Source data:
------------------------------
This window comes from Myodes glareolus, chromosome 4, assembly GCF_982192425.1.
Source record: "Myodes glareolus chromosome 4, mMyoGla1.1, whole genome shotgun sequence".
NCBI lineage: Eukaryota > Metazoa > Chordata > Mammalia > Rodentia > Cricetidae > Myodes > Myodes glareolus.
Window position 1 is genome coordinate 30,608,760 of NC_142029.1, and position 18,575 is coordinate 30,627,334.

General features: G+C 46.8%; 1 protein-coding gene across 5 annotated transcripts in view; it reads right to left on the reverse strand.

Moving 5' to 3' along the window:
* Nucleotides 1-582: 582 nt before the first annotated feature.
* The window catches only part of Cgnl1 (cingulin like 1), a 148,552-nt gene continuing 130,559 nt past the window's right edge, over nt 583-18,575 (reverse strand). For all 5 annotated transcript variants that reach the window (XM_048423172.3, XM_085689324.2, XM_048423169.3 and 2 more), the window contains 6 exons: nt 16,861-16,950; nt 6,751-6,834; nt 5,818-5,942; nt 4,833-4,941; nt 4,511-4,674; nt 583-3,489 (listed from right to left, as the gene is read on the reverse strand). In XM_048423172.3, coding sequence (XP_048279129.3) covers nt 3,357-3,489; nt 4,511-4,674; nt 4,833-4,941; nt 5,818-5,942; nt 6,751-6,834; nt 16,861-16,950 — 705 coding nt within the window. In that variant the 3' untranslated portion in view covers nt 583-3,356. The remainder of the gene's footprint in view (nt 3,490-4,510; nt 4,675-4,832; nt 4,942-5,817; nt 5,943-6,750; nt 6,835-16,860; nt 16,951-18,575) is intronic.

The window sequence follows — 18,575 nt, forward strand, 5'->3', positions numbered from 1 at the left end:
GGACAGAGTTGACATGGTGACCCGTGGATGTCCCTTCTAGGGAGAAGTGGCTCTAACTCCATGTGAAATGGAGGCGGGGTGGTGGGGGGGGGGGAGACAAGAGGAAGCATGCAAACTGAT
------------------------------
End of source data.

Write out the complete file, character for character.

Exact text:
This window comes from Myodes glareolus, chromosome 4, assembly GCF_982192425.1.
Source record: "Myodes glareolus chromosome 4, mMyoGla1.1, whole genome shotgun sequence".
NCBI lineage: Eukaryota > Metazoa > Chordata > Mammalia > Rodentia > Cricetidae > Myodes > Myodes glareolus.
Window position 1 is genome coordinate 30,608,760 of NC_142029.1, and position 18,575 is coordinate 30,627,334.

General features: G+C 46.8%; 1 protein-coding gene across 5 annotated transcripts in view; it reads right to left on the reverse strand.

Moving 5' to 3' along the window:
* Nucleotides 1-582: 582 nt before the first annotated feature.
* The window catches only part of Cgnl1 (cingulin like 1), a 148,552-nt gene continuing 130,559 nt past the window's right edge, over nt 583-18,575 (reverse strand). For all 5 annotated transcript variants that reach the window (XM_048423172.3, XM_085689324.2, XM_048423169.3 and 2 more), the window contains 6 exons: nt 16,861-16,950; nt 6,751-6,834; nt 5,818-5,942; nt 4,833-4,941; nt 4,511-4,674; nt 583-3,489 (listed from right to left, as the gene is read on the reverse strand). In XM_048423172.3, coding sequence (XP_048279129.3) covers nt 3,357-3,489; nt 4,511-4,674; nt 4,833-4,941; nt 5,818-5,942; nt 6,751-6,834; nt 16,861-16,950 — 705 coding nt within the window. In that variant the 3' untranslated portion in view covers nt 583-3,356. The remainder of the gene's footprint in view (nt 3,490-4,510; nt 4,675-4,832; nt 4,942-5,817; nt 5,943-6,750; nt 6,835-16,860; nt 16,951-18,575) is intronic.

The window sequence follows — 18,575 nt, forward strand, 5'->3', positions numbered from 1 at the left end:
GGACAGAGTTGACATGGTGACCCGTGGATGTCCCTTCTAGGGAGAAGTGGCTCTAACTCCATGTGAAATGGAGGCGGGGTGGTGGGGGGGGGGGAGACAAGAGGAAGCATGCAAACTGAT